As the whole world was on hold because of the new coronavirus, we focused our digital efforts on building community. We took the crisis as an opportunity to strengthen solidarity and we stepped up to help facilitate a discussion about it – or about anything else, for that matter. We built an old-fashioned internet forum and invited people to join the conversation, exchange views and sourdough starters, to learn, share memes and reviews of pandemic-themed movies as well as organize online gaming nights. With the end of the coronacrisis, we left Quarantinia and ventured back into the physical world.
As proud members of the broad non-governmental and civil society coalition No fear we supported the 2020 protests against two political parties (SMC and DeSUS) that decided to form a coalition with the far-right SDS after the Prime Minister Šarec resigned. We created a web campaign that exposed their hypocrisy, listing past statements of these parties' MPs about SDS, their authoritarian tendencies, and their inability to function democratically. The website also served as an info point for the Rally against the Coalition of Hate, inviting people to contact DeSUS and SMC MPs and remind them of their past promises about who they would never align with politically.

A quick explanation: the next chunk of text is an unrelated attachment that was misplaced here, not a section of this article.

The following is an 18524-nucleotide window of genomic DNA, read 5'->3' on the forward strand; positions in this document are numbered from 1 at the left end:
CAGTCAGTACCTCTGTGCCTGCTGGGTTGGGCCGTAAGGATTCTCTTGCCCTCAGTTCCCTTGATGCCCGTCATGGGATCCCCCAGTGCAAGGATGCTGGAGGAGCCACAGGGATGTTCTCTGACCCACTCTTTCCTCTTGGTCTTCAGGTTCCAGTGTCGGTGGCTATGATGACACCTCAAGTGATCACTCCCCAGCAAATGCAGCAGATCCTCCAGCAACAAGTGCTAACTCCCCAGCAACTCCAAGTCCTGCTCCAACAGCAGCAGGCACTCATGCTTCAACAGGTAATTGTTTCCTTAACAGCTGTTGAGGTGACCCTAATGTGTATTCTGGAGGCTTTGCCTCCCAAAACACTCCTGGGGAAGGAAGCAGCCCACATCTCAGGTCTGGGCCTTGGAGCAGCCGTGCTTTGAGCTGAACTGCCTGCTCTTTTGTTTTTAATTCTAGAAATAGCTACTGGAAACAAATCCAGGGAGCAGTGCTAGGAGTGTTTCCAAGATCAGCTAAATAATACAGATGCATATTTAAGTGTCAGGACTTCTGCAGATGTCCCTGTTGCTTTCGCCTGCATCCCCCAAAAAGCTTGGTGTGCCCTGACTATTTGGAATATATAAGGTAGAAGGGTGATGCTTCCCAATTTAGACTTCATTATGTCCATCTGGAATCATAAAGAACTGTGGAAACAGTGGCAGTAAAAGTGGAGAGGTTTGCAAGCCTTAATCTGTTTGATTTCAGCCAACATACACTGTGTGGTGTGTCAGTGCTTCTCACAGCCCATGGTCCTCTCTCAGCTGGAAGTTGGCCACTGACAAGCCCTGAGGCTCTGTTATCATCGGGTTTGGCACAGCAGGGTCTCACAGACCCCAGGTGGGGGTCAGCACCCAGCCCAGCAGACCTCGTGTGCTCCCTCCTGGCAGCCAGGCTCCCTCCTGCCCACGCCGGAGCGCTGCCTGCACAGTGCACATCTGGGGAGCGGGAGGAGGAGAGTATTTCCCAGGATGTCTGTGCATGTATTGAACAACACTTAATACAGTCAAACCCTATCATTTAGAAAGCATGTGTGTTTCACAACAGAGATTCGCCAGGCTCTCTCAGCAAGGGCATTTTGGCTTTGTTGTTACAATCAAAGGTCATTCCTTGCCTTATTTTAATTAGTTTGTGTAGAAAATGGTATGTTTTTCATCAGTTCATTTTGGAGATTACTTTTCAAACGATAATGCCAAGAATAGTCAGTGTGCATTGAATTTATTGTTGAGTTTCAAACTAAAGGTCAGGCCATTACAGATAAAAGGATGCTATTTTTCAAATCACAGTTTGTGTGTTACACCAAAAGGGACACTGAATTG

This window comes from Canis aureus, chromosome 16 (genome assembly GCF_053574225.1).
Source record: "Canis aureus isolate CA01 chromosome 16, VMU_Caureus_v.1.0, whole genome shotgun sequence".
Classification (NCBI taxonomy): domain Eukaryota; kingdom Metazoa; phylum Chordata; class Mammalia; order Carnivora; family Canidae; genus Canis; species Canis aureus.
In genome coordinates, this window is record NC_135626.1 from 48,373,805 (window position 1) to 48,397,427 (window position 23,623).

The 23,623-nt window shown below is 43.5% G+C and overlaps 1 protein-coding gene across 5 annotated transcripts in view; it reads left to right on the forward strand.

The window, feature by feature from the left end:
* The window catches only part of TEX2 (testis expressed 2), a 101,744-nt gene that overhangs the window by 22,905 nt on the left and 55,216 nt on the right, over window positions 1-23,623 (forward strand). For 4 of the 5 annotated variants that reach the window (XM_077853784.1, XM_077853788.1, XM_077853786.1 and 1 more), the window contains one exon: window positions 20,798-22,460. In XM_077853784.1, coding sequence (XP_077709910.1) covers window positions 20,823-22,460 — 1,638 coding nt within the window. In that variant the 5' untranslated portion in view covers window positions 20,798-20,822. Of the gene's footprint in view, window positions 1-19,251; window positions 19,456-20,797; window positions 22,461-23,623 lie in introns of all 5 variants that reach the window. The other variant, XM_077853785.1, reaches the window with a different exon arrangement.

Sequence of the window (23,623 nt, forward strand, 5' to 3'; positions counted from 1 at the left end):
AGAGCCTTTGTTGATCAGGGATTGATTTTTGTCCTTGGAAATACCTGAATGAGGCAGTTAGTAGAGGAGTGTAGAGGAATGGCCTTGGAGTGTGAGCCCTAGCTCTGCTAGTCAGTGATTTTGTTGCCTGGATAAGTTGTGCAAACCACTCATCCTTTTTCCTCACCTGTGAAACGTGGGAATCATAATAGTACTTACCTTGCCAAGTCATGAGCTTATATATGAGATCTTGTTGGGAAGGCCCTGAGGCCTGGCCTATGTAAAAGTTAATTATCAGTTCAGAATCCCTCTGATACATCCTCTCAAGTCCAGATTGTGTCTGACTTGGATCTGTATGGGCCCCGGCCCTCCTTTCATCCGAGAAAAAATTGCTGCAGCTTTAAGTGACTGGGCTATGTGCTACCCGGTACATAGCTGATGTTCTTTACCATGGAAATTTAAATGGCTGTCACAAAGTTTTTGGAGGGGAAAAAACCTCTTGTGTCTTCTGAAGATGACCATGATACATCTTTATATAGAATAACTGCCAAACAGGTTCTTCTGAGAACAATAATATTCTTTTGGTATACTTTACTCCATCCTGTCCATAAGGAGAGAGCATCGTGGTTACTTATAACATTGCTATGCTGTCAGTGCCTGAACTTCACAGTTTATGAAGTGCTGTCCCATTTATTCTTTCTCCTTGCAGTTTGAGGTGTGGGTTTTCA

The housing crisis
As the Slovenian Parliament debated the Housing Bill, we launched a campaign to highlight the current housing crisis in the country. Working with two initiatives, Kje bomo pa jutri spali? and Ljudje, we emphasized the difficulties people have in finding housing, such as: rents are growing at a stronger pace than wages, students are faced with unregulated, extortionate rents or forced to pay tourist tax, the housing stock is limited, there is a shortage of non-profit housing, homelessness is on the rise, etc. Our goal was to frame the discussion around solidarity and the universal right to housing.
Youth for climate justice
We created a website to support the initiative Mladi za podnebno pravičnost (Youth for Climate Justice), who organized local protests during the Global Climate Strike. On the website, we published their proposed measures to address climate change and gathered various information on climate protests and The Climate Justice Movement, with focus on its Slovenian chapter. The website itself showcased our distinctive – simple, yet efficient – design and versed implementation of contemporary web standards.